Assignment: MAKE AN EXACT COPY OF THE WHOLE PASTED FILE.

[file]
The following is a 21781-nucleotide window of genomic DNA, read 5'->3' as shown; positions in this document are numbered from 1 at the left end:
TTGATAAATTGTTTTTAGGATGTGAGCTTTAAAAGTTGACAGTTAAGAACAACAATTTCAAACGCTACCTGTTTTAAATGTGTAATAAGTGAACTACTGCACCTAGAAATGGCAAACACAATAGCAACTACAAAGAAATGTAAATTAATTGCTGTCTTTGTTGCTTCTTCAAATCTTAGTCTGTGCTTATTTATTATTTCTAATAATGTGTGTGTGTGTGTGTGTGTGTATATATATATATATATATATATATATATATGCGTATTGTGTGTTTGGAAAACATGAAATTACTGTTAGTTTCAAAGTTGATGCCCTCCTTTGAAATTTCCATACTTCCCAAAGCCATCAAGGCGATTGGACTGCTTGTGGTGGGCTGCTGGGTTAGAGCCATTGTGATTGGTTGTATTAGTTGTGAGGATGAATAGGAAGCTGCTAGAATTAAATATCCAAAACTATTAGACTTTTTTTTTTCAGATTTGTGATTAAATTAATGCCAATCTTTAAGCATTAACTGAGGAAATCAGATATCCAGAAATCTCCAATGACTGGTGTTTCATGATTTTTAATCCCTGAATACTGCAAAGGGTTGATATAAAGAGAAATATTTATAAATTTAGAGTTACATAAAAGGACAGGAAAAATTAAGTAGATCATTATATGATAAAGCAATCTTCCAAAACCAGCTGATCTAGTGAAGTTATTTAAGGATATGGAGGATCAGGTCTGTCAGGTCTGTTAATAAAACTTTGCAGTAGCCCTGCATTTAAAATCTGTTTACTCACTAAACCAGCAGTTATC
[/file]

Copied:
The following is a 21781-nucleotide window of genomic DNA, read 5'->3' as shown; positions in this document are numbered from 1 at the left end:
TTGATAAATTGTTTTTAGGATGTGAGCTTTAAAAGTTGACAGTTAAGAACAACAATTTCAAACGCTACCTGTTTTAAATGTGTAATAAGTGAACTACTGCACCTAGAAATGGCAAACACAATAGCAACTACAAAGAAATGTAAATTAATTGCTGTCTTTGTTGCTTCTTCAAATCTTAGTCTGTGCTTATTTATTATTTCTAATAATGTGTGTGTGTGTGTGTGTGTGTATATATATATATATATATATATATATATATGCGTATTGTGTGTTTGGAAAACATGAAATTACTGTTAGTTTCAAAGTTGATGCCCTCCTTTGAAATTTCCATACTTCCCAAAGCCATCAAGGCGATTGGACTGCTTGTGGTGGGCTGCTGGGTTAGAGCCATTGTGATTGGTTGTATTAGTTGTGAGGATGAATAGGAAGCTGCTAGAATTAAATATCCAAAACTATTAGACTTTTTTTTTTCAGATTTGTGATTAAATTAATGCCAATCTTTAAGCATTAACTGAGGAAATCAGATATCCAGAAATCTCCAATGACTGGTGTTTCATGATTTTTAATCCCTGAATACTGCAAAGGGTTGATATAAAGAGAAATATTTATAAATTTAGAGTTACATAAAAGGACAGGAAAAATTAAGTAGATCATTATATGATAAAGCAATCTTCCAAAACCAGCTGATCTAGTGAAGTTATTTAAGGATATGGAGGATCAGGTCTGTCAGGTCTGTTAATAAAACTTTGCAGTAGCCCTGCATTTAAAATCTGTTTACTCACTAAACCAGCAGTTATC